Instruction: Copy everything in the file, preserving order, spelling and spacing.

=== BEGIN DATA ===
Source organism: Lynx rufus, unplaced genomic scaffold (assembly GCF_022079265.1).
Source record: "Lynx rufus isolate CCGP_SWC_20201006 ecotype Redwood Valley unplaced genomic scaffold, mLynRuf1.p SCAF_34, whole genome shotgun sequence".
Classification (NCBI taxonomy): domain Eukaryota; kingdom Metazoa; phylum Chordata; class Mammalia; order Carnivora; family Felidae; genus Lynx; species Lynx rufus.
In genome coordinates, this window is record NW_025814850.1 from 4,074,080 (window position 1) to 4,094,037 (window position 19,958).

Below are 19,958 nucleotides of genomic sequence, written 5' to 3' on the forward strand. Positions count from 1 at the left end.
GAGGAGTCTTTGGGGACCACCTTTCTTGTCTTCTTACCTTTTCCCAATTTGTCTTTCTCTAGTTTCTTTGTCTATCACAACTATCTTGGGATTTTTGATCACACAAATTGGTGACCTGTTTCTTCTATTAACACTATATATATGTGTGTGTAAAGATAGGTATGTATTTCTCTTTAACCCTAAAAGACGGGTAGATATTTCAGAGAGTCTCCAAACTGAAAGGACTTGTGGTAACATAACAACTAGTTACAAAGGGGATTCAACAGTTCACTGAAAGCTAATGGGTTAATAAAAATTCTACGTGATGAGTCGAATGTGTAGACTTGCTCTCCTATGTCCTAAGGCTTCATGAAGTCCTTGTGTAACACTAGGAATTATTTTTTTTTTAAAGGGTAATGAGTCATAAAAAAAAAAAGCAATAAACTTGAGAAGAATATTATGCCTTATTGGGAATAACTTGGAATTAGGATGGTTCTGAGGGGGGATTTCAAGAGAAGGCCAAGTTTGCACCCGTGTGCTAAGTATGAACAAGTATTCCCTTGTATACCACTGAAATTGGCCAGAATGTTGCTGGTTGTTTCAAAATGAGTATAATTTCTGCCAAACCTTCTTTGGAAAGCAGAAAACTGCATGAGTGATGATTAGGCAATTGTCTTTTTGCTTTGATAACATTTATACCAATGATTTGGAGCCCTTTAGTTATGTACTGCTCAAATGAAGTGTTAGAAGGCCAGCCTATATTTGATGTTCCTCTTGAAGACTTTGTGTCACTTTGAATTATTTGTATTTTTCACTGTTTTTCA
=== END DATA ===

Source organism: Lynx rufus, unplaced genomic scaffold (assembly GCF_022079265.1).
Source record: "Lynx rufus isolate CCGP_SWC_20201006 ecotype Redwood Valley unplaced genomic scaffold, mLynRuf1.p SCAF_34, whole genome shotgun sequence".
Classification (NCBI taxonomy): domain Eukaryota; kingdom Metazoa; phylum Chordata; class Mammalia; order Carnivora; family Felidae; genus Lynx; species Lynx rufus.
In genome coordinates, this window is record NW_025814850.1 from 4,074,080 (window position 1) to 4,094,037 (window position 19,958).

Below are 19,958 nucleotides of genomic sequence, written 5' to 3' on the forward strand. Positions count from 1 at the left end.
GAGGAGTCTTTGGGGACCACCTTTCTTGTCTTCTTACCTTTTCCCAATTTGTCTTTCTCTAGTTTCTTTGTCTATCACAACTATCTTGGGATTTTTGATCACACAAATTGGTGACCTGTTTCTTCTATTAACACTATATATATGTGTGTGTAAAGATAGGTATGTATTTCTCTTTAACCCTAAAAGACGGGTAGATATTTCAGAGAGTCTCCAAACTGAAAGGACTTGTGGTAACATAACAACTAGTTACAAAGGGGATTCAACAGTTCACTGAAAGCTAATGGGTTAATAAAAATTCTACGTGATGAGTCGAATGTGTAGACTTGCTCTCCTATGTCCTAAGGCTTCATGAAGTCCTTGTGTAACACTAGGAATTATTTTTTTTTTAAAGGGTAATGAGTCATAAAAAAAAAAAGCAATAAACTTGAGAAGAATATTATGCCTTATTGGGAATAACTTGGAATTAGGATGGTTCTGAGGGGGGATTTCAAGAGAAGGCCAAGTTTGCACCCGTGTGCTAAGTATGAACAAGTATTCCCTTGTATACCACTGAAATTGGCCAGAATGTTGCTGGTTGTTTCAAAATGAGTATAATTTCTGCCAAACCTTCTTTGGAAAGCAGAAAACTGCATGAGTGATGATTAGGCAATTGTCTTTTTGCTTTGATAACATTTATACCAATGATTTGGAGCCCTTTAGTTATGTACTGCTCAAATGAAGTGTTAGAAGGCCAGCCTATATTTGATGTTCCTCTTGAAGACTTTGTGTCACTTTGAATTATTTGTATTTTTCACTGTTTTTCA